Washington legislature considers bill to free student press

by Elliott Wilson, Seattle Times

There was no mistake when Everett High School students published a newspaper that was nearly blank last year.

The sparsely inked newsprint featured a photo of two seniors with their arms behind their backs as if in handcuffs and with tape across their mouths.

The paper was done in protest by student editors who believed the school had violated their right to a free press when administrators wouldn't publish the school newspaper, The Kodak, without prior review by the principal.

A lawsuit over the dispute goes to federal court later this year, but a bill before the state Legislature could put a student-controlled Kodak in print even sooner.

Rep. Dave Upthegrove, D-Des Moines, has introduced legislation that would allow advisers to review student publications but strip them of any authority to control what is printed. Instead, students would be in charge of writing, editing and publishing — and would be liable for any fallout.

Kodak co-editors Claire Lueneburg and Sara Eccleston believed they had those rights in October 2005 when they declared on the Kodak's masthead that the paper was a student forum not subject to prior review by school officials.

They learned otherwise when administrators and the school board pulled the line, asserting they could alter the publication. The school stopped that month's paper but eventually published the edited version as the next month's issue.

The co-editors independently published the nearly blank protest paper.

The U.S. Supreme Court has ruled that school administrators can control what appears in student newspapers.

But laws in Arkansas, California, Colorado, Iowa, Kansas, Massachusetts and Pennsylvania give students rights and responsibilities similar to those proposed by Upthegrove's bill.

The bill is supported by House Judiciary Committee chairwoman Rep. Patricia Lantz, D-Gig Harbor, and Republican Attorney General Rob McKenna.

By granting students added freedoms and accountability, Upthegrove hopes to generate an appreciation for constitutional rights and give young people a sense of civic responsibility.

He noted that a recent Knight Foundation survey found nearly half of high-school students were willing to let the government censor news.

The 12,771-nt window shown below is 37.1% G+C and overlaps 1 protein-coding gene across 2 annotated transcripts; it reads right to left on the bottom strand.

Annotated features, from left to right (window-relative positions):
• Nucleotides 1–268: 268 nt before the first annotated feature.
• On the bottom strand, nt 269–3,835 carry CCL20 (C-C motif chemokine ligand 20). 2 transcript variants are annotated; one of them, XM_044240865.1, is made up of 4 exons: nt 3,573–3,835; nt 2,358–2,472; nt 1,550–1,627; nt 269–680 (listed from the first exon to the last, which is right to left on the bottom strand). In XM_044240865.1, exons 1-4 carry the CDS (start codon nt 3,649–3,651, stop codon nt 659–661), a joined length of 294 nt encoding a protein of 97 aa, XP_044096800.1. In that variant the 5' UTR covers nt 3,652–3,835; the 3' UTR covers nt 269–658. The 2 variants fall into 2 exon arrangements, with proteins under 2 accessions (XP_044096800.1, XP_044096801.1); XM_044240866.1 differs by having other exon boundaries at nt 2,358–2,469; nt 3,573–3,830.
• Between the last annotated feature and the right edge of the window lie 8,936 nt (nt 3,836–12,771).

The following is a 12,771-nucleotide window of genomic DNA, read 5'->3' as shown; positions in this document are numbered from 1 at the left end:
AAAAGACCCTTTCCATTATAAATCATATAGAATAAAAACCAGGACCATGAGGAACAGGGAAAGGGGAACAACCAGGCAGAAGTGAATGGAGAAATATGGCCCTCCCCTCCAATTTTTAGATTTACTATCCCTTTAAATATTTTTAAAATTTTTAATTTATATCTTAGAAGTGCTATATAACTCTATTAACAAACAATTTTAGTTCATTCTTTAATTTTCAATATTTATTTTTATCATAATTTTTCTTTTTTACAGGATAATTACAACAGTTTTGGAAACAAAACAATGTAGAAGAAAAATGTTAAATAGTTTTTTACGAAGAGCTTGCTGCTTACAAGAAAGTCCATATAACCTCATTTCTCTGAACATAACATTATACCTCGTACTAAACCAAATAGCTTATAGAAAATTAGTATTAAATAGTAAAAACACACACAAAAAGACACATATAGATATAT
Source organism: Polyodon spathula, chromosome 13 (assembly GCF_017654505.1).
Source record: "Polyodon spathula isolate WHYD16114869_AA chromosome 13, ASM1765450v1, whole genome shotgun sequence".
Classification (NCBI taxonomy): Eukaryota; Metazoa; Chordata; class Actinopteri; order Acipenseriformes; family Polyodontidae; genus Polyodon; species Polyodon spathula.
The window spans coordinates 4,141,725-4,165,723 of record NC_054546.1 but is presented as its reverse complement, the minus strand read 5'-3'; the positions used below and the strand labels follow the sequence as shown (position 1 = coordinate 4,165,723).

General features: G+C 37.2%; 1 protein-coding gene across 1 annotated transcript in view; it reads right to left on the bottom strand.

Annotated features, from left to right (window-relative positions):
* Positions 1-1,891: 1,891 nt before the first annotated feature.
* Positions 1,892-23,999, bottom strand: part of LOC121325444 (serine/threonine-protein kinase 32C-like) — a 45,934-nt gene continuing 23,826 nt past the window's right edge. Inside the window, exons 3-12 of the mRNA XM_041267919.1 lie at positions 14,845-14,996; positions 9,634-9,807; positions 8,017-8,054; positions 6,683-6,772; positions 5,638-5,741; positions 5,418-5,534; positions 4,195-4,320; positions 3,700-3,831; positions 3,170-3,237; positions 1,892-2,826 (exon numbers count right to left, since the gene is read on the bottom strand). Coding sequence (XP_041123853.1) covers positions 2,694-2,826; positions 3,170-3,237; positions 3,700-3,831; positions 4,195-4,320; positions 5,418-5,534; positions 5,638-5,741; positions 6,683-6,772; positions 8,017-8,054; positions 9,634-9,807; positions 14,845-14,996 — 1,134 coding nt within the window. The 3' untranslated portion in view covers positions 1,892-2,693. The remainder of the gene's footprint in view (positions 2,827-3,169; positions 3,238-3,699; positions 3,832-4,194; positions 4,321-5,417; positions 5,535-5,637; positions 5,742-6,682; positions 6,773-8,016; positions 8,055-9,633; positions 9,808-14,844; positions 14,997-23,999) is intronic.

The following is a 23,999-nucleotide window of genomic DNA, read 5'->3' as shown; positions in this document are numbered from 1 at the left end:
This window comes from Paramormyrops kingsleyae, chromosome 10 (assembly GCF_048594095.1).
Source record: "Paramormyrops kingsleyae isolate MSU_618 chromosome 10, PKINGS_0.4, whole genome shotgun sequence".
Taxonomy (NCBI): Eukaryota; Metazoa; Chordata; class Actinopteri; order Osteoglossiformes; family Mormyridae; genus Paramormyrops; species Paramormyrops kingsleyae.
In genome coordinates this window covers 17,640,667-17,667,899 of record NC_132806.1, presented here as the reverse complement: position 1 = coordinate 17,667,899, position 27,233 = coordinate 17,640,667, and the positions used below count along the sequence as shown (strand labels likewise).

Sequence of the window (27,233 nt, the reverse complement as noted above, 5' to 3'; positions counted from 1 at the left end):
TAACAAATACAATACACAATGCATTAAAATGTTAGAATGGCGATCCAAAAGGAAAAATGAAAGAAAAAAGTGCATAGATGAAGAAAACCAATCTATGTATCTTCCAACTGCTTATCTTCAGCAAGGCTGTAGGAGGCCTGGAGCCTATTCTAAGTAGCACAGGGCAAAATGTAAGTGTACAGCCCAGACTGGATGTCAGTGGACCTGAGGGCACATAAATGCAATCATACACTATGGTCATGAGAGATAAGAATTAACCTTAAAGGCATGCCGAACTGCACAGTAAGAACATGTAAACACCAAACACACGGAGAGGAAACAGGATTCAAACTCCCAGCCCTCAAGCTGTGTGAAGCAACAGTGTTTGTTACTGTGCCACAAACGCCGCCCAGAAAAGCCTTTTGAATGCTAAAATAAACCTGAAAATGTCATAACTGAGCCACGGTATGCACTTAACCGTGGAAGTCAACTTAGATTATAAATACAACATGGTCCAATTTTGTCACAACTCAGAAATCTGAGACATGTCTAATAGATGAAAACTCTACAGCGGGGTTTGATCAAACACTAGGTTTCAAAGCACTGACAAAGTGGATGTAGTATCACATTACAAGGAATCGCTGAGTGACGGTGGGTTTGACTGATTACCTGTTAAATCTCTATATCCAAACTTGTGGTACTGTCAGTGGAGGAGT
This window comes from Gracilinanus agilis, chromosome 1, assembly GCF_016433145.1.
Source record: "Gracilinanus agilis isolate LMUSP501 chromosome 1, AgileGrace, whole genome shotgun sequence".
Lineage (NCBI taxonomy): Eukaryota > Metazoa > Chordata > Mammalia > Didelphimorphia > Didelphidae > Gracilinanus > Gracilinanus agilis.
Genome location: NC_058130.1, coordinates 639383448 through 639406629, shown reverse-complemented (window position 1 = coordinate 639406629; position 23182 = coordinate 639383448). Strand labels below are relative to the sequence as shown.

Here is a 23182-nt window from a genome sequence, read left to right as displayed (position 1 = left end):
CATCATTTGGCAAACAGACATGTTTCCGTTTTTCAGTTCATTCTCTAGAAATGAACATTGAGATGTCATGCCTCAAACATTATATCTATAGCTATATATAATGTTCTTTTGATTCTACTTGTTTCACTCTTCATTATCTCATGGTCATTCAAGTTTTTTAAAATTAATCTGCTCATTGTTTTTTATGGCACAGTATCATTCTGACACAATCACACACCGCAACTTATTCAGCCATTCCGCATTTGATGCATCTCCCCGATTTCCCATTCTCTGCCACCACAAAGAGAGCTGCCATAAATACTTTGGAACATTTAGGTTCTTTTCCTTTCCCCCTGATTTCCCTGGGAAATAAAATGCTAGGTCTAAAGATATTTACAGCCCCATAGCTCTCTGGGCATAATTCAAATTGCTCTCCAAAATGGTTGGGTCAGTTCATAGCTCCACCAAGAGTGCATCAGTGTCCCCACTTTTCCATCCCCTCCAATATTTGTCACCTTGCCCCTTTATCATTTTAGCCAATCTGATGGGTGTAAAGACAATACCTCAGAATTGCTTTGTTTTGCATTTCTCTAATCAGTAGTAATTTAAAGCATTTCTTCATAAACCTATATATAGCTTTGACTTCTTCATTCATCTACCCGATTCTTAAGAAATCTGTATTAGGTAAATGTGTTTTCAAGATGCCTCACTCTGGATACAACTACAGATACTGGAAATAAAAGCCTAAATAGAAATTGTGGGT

"If our next generation grows up without having an appreciation of their First Amendment rights, that has scary implications," Upthegrove said.

He said he rejects that "people should be denied their First Amendment rights because they are young," but he expects some will disagree.

"We are taking away an authority from school administrators and school boards, and it would not surprise me to see those organizations give the bill a real close look."

One group eyeing the proposal is the Washington Association of School Administrators. Executive Director Gary Kipp said school papers are "not designed to be a public forum."

If students want to voice their opinions without restraints, he suggests they turn elsewhere. Between blogs and personal Web sites, Kipp said, "There are lots of opportunities that kids have in school to express whatever they want."

Washington State University student Brian Schraum said that kind of logic just "reinforces the notion that the First Amendment doesn't matter."

Schraum brought the issue to Upthegrove's attention after learning that student journalists such as himself do not have the same rights as their counterparts in the working world.

He ran up against the issue when the student government at his former school, Green River Community College, rejected a push for full freedom of the press.

Lueneburg, who with Eccleston filed a lawsuit against the Everett School District over prior review, said she supports the bill because "it focuses on the learning experience that high-school and college students get when they exercise their rights fully."

Kipp, a former high-school principal, sees student newspapers as important conduits between schools and the public.

"It is a class whose performance is public," and for that reason educators should retain the final say about what's printed, he said.

Jocelyn McCabe, communications director for the administrators association, said students actually learn more about journalism under the existing system.

"The students should benefit from learning the editorial process," she said. "They have not been journalists before."

article originally published at http://seattletimes.nwsource.com/html/education/2003534198_studentpress21m0.html.

The media's job is to interest the public in the public interest. -John Dewey